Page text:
Membrane Electrode Assembly (MEA)

Membrane Electrode Assembly (MEA)

Figure c. Schematic of Membrane Electrode Assembly (MEA)[8].

Membrane electrode assembly (MEA) primarily consists of porous hydrophobic gas diffusion layers, cathode chambers, anode chambers, and ion exchange membranes. MEA retains the excellent mass transfer efficiency seen in flow cells, allowing for high current density. However, unlike flow cells, MEA does not have electrolyte circulating through the cathode chamber. CO₂ gas with a certain humidity directly interacts with the catalyst through porous hydrophobic gas diffusion layers, avoiding issues like electrolyte overflow and gas diffusion layer clogging that occur in flow cells[9,10]. Typically, a certain concentration of KOH is used as the electrolyte in the anode chamber. Since there is no electrolyte in the cathode chamber, no potential circuit forms between the reference electrode and the working electrode in MEA. This differs from H-type cells and flow cells, making it a two-electrode system rather than a three-electrode system. This distinction, combined with the shorter distance between the two chambers, significantly reduces system impedance, improving the reaction rate and energy conversion efficiency of electrocatalytic CO₂ reduction[9,10]. However, MEA still falls short of meeting the requirements for practical industrial-scale production. Due to the absence of electrolyte circulation in the cathode chamber, liquid products from the reduction reaction can easily block the gas transport channels of the porous hydrophobic gas diffusion layer, affecting mass transfer throughout the reaction. Additionally, the limited lifespan of ion exchange membranes does not meet the long-term production requirements[9].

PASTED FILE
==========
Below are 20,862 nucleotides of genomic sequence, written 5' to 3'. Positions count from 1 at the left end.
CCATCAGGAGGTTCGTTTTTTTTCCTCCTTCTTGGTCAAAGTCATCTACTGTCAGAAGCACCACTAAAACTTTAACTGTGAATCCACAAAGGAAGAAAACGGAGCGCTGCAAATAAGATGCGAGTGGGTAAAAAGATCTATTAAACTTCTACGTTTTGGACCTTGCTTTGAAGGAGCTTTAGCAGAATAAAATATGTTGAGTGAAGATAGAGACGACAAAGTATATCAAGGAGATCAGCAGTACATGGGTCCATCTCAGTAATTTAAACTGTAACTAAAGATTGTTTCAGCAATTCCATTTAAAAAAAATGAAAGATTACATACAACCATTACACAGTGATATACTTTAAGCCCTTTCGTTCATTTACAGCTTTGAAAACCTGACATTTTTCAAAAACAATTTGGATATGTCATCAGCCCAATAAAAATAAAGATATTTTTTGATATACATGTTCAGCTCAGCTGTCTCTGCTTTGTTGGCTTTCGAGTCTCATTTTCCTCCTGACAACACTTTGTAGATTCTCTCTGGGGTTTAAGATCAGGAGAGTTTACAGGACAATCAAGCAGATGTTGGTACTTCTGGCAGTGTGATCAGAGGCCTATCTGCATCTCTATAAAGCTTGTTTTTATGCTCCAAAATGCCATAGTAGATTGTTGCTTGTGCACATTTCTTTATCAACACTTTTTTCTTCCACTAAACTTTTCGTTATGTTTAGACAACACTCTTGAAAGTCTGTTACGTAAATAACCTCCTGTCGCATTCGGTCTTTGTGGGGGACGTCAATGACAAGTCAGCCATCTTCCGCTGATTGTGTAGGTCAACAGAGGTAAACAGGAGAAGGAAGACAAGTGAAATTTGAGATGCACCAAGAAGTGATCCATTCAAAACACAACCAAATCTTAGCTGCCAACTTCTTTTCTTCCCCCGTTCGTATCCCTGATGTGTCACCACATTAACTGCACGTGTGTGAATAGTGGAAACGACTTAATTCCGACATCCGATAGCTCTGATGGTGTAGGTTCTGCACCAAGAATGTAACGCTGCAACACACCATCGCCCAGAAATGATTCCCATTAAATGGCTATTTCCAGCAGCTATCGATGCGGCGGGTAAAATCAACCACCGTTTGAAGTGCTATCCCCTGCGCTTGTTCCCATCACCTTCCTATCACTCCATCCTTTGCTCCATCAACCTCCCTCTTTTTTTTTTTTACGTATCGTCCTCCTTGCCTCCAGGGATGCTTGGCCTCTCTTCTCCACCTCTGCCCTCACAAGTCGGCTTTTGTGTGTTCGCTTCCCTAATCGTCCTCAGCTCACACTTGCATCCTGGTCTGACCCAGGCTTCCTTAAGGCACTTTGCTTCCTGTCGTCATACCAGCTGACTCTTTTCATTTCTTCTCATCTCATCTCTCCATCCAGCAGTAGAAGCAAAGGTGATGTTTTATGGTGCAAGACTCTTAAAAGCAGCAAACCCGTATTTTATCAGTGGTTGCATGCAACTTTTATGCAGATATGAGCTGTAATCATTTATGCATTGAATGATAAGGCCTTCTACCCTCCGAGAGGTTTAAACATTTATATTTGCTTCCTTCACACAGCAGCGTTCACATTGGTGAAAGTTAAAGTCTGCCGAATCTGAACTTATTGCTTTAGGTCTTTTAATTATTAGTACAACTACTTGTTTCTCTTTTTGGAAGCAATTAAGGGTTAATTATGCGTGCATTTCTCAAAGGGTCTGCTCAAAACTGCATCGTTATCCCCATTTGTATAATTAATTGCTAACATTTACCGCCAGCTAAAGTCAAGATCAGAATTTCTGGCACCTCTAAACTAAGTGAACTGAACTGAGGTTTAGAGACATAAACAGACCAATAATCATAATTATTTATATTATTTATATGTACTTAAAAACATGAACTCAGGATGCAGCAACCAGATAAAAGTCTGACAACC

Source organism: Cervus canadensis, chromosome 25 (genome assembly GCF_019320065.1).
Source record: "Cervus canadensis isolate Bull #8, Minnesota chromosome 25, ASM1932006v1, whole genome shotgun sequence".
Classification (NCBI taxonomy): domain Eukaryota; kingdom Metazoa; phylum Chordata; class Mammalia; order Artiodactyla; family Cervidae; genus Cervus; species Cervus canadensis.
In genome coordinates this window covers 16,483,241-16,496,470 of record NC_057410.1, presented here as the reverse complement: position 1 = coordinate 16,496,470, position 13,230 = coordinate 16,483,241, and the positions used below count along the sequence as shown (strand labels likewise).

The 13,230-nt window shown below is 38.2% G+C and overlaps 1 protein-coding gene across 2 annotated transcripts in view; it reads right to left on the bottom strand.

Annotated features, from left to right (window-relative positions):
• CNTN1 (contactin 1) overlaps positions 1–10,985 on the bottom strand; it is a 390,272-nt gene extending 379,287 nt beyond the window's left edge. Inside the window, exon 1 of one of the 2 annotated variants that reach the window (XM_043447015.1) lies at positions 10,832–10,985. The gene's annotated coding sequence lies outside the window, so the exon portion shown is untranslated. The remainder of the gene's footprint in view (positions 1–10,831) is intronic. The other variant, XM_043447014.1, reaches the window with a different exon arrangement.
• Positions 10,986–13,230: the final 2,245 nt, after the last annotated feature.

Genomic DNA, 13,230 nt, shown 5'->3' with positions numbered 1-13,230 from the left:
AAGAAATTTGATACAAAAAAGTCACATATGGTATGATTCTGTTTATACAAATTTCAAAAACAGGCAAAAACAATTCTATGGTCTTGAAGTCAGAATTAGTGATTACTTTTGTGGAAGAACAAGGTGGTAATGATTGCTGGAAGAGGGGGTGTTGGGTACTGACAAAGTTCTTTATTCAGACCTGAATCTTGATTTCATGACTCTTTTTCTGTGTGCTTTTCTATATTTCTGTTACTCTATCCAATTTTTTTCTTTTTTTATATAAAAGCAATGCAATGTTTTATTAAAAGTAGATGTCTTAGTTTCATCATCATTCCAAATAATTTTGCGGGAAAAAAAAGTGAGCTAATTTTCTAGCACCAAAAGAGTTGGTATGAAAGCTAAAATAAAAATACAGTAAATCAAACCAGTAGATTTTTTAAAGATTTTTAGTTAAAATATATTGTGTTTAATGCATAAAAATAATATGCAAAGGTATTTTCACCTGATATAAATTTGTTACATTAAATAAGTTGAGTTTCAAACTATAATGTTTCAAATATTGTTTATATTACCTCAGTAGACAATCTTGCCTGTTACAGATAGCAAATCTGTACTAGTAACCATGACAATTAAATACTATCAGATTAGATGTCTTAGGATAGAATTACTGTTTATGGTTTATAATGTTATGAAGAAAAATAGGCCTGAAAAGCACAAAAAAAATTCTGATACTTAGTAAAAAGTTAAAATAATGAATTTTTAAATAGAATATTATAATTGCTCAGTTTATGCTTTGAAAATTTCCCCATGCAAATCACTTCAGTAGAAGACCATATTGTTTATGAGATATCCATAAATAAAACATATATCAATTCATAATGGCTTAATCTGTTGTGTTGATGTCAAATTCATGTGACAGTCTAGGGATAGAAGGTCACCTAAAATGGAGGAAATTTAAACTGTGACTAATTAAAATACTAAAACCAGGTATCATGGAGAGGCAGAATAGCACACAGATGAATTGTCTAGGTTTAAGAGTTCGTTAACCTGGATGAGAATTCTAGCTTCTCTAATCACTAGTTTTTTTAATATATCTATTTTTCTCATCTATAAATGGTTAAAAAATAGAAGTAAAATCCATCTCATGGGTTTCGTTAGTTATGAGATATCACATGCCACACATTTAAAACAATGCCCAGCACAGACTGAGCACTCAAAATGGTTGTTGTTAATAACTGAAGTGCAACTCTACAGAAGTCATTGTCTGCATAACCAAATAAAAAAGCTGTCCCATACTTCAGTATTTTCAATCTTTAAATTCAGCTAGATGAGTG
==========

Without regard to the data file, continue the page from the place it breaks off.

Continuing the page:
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In addition to developing new, efficient, and stable catalysts, the design and development of new reactors are equally important for electrocatalytic CO₂ reduction research.

To meet experimental needs, Perfectlight Technology has introduced the PLS-MECF series dual-chamber alkaline electrolyzer, known for its efficiency, stability, and long lifespan. There are two models available: PLS-MECF-01 dual-chamber alkaline electrolyzer and PLS-MECF-02 visualized dual-chamber alkaline electrolyzer. For more information, please call 400-1161-365 for inquiries or contact our online customer service.

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The content above is a translation and summary based on reference literature. I have limited expertise, so please feel free to correct any errors!